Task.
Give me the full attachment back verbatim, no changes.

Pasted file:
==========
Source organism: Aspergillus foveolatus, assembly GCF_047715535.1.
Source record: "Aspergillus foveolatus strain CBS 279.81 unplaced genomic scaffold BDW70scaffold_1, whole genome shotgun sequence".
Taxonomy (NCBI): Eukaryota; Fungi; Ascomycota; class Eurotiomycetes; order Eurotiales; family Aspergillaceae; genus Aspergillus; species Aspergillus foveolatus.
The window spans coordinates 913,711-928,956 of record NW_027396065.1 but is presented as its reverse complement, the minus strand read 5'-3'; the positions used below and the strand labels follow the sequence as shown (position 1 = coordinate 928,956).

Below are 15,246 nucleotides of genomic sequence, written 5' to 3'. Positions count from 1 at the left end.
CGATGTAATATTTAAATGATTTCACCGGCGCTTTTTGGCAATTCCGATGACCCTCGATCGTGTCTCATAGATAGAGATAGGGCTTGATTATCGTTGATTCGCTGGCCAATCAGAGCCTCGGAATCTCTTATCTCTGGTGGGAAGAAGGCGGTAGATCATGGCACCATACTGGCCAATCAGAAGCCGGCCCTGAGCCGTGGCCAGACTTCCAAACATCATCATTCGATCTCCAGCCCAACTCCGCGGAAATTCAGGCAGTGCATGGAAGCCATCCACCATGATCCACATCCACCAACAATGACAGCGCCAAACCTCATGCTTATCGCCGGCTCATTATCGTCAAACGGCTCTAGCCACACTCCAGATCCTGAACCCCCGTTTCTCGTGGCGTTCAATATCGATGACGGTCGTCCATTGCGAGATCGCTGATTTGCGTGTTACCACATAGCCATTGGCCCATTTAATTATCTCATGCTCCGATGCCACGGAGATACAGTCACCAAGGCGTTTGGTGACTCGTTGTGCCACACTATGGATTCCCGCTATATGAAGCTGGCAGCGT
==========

Source organism: Aspergillus foveolatus, assembly GCF_047715535.1.
Source record: "Aspergillus foveolatus strain CBS 279.81 unplaced genomic scaffold BDW70scaffold_1, whole genome shotgun sequence".
Taxonomy (NCBI): Eukaryota; Fungi; Ascomycota; class Eurotiomycetes; order Eurotiales; family Aspergillaceae; genus Aspergillus; species Aspergillus foveolatus.
The window spans coordinates 913,711-928,956 of record NW_027396065.1 but is presented as its reverse complement, the minus strand read 5'-3'; the positions used below and the strand labels follow the sequence as shown (position 1 = coordinate 928,956).

Below are 15,246 nucleotides of genomic sequence, written 5' to 3'. Positions count from 1 at the left end.
CGATGTAATATTTAAATGATTTCACCGGCGCTTTTTGGCAATTCCGATGACCCTCGATCGTGTCTCATAGATAGAGATAGGGCTTGATTATCGTTGATTCGCTGGCCAATCAGAGCCTCGGAATCTCTTATCTCTGGTGGGAAGAAGGCGGTAGATCATGGCACCATACTGGCCAATCAGAAGCCGGCCCTGAGCCGTGGCCAGACTTCCAAACATCATCATTCGATCTCCAGCCCAACTCCGCGGAAATTCAGGCAGTGCATGGAAGCCATCCACCATGATCCACATCCACCAACAATGACAGCGCCAAACCTCATGCTTATCGCCGGCTCATTATCGTCAAACGGCTCTAGCCACACTCCAGATCCTGAACCCCCGTTTCTCGTGGCGTTCAATATCGATGACGGTCGTCCATTGCGAGATCGCTGATTTGCGTGTTACCACATAGCCATTGGCCCATTTAATTATCTCATGCTCCGATGCCACGGAGATACAGTCACCAAGGCGTTTGGTGACTCGTTGTGCCACACTATGGATTCCCGCTATATGAAGCTGGCAGCGT